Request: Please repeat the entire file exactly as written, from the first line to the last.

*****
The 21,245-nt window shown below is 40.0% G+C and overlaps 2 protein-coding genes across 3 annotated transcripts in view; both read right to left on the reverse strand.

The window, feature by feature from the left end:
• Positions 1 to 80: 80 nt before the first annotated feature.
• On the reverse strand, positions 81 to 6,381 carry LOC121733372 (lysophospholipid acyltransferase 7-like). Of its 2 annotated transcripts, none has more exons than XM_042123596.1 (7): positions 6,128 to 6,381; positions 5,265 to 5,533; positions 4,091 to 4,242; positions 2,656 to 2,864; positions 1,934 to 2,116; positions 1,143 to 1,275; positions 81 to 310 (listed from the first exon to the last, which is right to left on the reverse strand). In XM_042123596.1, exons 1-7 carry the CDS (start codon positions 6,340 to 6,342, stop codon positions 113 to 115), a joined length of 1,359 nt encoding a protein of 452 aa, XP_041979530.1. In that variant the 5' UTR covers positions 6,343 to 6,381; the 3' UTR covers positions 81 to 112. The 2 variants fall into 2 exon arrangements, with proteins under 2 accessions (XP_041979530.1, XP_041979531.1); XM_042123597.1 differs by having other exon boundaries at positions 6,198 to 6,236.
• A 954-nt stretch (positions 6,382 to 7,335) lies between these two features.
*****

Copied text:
The 21,245-nt window shown below is 40.0% G+C and overlaps 2 protein-coding genes across 3 annotated transcripts in view; both read right to left on the reverse strand.

The window, feature by feature from the left end:
• Positions 1 to 80: 80 nt before the first annotated feature.
• On the reverse strand, positions 81 to 6,381 carry LOC121733372 (lysophospholipid acyltransferase 7-like). Of its 2 annotated transcripts, none has more exons than XM_042123596.1 (7): positions 6,128 to 6,381; positions 5,265 to 5,533; positions 4,091 to 4,242; positions 2,656 to 2,864; positions 1,934 to 2,116; positions 1,143 to 1,275; positions 81 to 310 (listed from the first exon to the last, which is right to left on the reverse strand). In XM_042123596.1, exons 1-7 carry the CDS (start codon positions 6,340 to 6,342, stop codon positions 113 to 115), a joined length of 1,359 nt encoding a protein of 452 aa, XP_041979530.1. In that variant the 5' UTR covers positions 6,343 to 6,381; the 3' UTR covers positions 81 to 112. The 2 variants fall into 2 exon arrangements, with proteins under 2 accessions (XP_041979530.1, XP_041979531.1); XM_042123597.1 differs by having other exon boundaries at positions 6,198 to 6,236.
• A 954-nt stretch (positions 6,382 to 7,335) lies between these two features.